# Supercooled Steam Homework: Solving for Tf, Condensation Fraction & ΔS

• Ariel Jo
In summary: The conversation discusses the process of supercooling steam to 95˚C at 1 atm, causing it to partially condense into liquid water in a thermally-insulated vessel. The questions asked are: (a) when the system reaches equilibrium, what will the final temperature be? (b) what fraction of the water will condense? and (c) what is the change in entropy for this process? The ideal gas equation and the equation for change in entropy are mentioned as possible equations to use. The conversation also mentions the assumptions made for the volume and pressure in the calculations. The final temperature is found to be 100˚C, and the question is posed about the heat given off and the heat of vapor
Ariel Jo

## Homework Statement

You have 0.50 mol of steam which has been supercooled to 95˚C at 1 atm. Since the steam is below the boiling/condensation point, it proceeds to partially condense into liquid water. This happens in a thermally-insulated vessel at constant pressure.
(a) When the system re-attains equilibrium, what will the final temperature be?
(b) What fraction of the water will condense?
(c) Calculate ΔS for this process.

## Homework Equations

ideal gas equation (the gas is assumed to behave ideally)
deltaS=n*Cp*ln(Tf/Ti)

## The Attempt at a Solution

From PV=nRT, obtained an initial volume of steam of 15.1L but unsure how to proceed... Vf and Tf are both unknowns but should not be equal to Vi and Ti (from common sense - steam at 95degC will both condense and cool spontaneously.) Can easily find change in entropy from knowing final temperature... Would U=3/2RT be useful in this situation?

Last edited:
Some hints:

Lacking other data, assume the water condenses until it reaches equilibrium.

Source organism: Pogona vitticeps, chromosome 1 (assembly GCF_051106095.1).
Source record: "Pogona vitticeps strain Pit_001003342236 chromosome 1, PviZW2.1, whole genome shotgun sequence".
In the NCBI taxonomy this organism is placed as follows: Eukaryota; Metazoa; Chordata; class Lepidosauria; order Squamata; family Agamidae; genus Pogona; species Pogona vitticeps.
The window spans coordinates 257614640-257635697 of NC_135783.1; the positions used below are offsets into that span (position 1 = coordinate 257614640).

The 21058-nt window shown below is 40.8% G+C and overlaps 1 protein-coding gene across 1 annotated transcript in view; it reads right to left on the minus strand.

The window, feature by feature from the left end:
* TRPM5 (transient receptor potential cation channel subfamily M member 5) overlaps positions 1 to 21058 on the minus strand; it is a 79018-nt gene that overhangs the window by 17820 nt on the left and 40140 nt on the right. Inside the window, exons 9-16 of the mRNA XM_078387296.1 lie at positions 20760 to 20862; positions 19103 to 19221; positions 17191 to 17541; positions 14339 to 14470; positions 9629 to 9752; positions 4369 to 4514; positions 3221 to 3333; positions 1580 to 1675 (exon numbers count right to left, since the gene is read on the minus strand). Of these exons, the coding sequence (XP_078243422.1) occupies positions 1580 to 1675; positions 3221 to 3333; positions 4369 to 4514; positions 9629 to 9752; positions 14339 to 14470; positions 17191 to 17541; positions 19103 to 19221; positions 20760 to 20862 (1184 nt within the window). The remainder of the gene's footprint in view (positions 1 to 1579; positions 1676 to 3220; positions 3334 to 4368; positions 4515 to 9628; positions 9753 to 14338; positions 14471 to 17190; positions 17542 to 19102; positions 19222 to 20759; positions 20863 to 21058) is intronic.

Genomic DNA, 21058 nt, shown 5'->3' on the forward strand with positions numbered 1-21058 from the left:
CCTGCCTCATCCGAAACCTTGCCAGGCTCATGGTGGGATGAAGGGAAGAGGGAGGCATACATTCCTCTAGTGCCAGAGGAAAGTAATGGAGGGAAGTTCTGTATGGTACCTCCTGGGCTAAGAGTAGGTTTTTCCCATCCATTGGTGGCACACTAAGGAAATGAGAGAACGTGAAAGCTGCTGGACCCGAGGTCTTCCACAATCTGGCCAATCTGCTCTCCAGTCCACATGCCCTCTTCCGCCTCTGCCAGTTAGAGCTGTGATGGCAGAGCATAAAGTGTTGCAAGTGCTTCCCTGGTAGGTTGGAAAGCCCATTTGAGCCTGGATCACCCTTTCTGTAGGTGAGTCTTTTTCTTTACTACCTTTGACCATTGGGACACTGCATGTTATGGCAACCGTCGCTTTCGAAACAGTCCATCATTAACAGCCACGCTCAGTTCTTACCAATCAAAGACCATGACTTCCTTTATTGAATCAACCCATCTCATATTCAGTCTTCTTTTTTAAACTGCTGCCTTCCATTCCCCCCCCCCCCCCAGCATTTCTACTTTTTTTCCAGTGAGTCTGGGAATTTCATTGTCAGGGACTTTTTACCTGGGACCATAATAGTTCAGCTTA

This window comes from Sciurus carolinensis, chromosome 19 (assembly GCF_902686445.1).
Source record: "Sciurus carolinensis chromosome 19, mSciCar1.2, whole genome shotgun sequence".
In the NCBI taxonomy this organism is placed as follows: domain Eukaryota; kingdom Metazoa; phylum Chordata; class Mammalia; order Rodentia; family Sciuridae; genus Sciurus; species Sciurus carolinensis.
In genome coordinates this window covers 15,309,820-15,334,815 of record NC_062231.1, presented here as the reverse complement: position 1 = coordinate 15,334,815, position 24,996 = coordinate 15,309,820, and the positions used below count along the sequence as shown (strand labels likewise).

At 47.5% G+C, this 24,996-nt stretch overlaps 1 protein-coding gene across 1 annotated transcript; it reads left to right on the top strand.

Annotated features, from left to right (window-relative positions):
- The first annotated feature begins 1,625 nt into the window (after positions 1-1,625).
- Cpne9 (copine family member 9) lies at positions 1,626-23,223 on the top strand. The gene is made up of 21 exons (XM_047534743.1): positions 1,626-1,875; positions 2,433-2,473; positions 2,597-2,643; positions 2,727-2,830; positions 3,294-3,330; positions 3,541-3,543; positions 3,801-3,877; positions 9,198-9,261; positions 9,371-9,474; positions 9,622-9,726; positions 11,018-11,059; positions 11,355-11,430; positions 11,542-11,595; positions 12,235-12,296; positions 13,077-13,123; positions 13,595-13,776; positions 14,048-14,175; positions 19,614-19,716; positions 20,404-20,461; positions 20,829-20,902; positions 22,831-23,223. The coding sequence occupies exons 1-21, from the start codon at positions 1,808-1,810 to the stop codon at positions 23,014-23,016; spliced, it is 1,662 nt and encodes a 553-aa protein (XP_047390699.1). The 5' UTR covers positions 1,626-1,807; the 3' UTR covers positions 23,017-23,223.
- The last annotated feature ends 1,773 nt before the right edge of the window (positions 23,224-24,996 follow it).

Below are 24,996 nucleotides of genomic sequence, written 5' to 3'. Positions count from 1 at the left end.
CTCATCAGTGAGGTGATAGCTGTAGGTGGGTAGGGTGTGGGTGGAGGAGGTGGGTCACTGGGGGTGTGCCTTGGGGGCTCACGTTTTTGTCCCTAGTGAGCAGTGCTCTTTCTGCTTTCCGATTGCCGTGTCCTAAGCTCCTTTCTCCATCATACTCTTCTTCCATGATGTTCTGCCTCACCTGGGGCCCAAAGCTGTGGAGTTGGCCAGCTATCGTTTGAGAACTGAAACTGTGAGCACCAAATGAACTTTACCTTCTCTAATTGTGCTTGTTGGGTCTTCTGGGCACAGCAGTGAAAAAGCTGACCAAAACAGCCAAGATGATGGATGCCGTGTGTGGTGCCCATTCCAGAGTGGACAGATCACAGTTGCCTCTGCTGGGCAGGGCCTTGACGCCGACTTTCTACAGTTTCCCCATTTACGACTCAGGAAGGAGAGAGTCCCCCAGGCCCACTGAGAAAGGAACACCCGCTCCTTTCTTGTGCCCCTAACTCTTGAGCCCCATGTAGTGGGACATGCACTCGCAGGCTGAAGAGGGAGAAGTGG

Since the pressure is held constant, assume the volume is variable.

This seems to give a final temperature of 100º C. (The boiling point of water.)

So the basic question seems to be, how much water has to condense to heat the vapor back to 100º C.?

q(gained by water)=q(lost by steam), and at constant pressure this would be q=n*Cp*deltaT for both substances. Setting them equal to each other would give moles of each, but there are no calculations to get 100degC as the equilibrium temp, just the (seemingly sound, but I'm not a physics specialist) logic that for steam to not be supercooled it must be at 100degC or higher (when the pressure is a constant 1atm), if I understand you correctly.
Thanks for the help!

How much heat is given off (per mole) when steam condenses to liquid water at a constant temperature of 100 C? What is the heat of vaporization of water at 100 C?

Chet

Ariel Jo

## 1. What is supercooled steam?

Supercooled steam is steam that has been cooled below its normal boiling point without undergoing a phase change into liquid water.

## 2. Why is solving for Tf, condensation fraction, and ΔS important in supercooled steam homework?

Solving for Tf (final temperature), condensation fraction, and ΔS (change in entropy) is important in supercooled steam homework because it helps us understand the behavior and properties of steam at temperatures below its boiling point. It also allows us to calculate the amount of condensation that will occur and the change in entropy, which are important factors in many industrial processes involving steam.

## 3. How do you solve for Tf in supercooled steam homework?

Tf can be solved for using the Clausius-Clapeyron equation, which relates the change in temperature to the change in pressure in a phase transition. In supercooled steam, the pressure remains constant, so the equation simplifies to Tf = Tb + (ΔHvap/R) * ln(P/Pb), where Tb is the normal boiling point, ΔHvap is the enthalpy of vaporization, R is the gas constant, P is the pressure, and Pb is the normal boiling point pressure.

## 4. What is the condensation fraction in supercooled steam?

The condensation fraction in supercooled steam is the ratio of the amount of steam that has condensed into liquid water to the total amount of steam present. It is represented by the symbol ξ and can be calculated using the equation ξ = (P/Psat)^((ΔHvap/R)/T), where Psat is the saturation pressure at the final temperature Tf.

## 5. How does ΔS relate to supercooled steam?

ΔS, or the change in entropy, is important in supercooled steam as it indicates the amount of disorder or randomness in the system. In the case of supercooled steam, ΔS can be calculated using the equation ΔS = (ΔHvap/Tf) - R * ln(P/Pb), where ΔHvap is the enthalpy of vaporization, Tf is the final temperature, P is the pressure, and Pb is the normal boiling point pressure. ΔS will be negative for supercooled steam, indicating a decrease in disorder as the steam condenses into liquid water.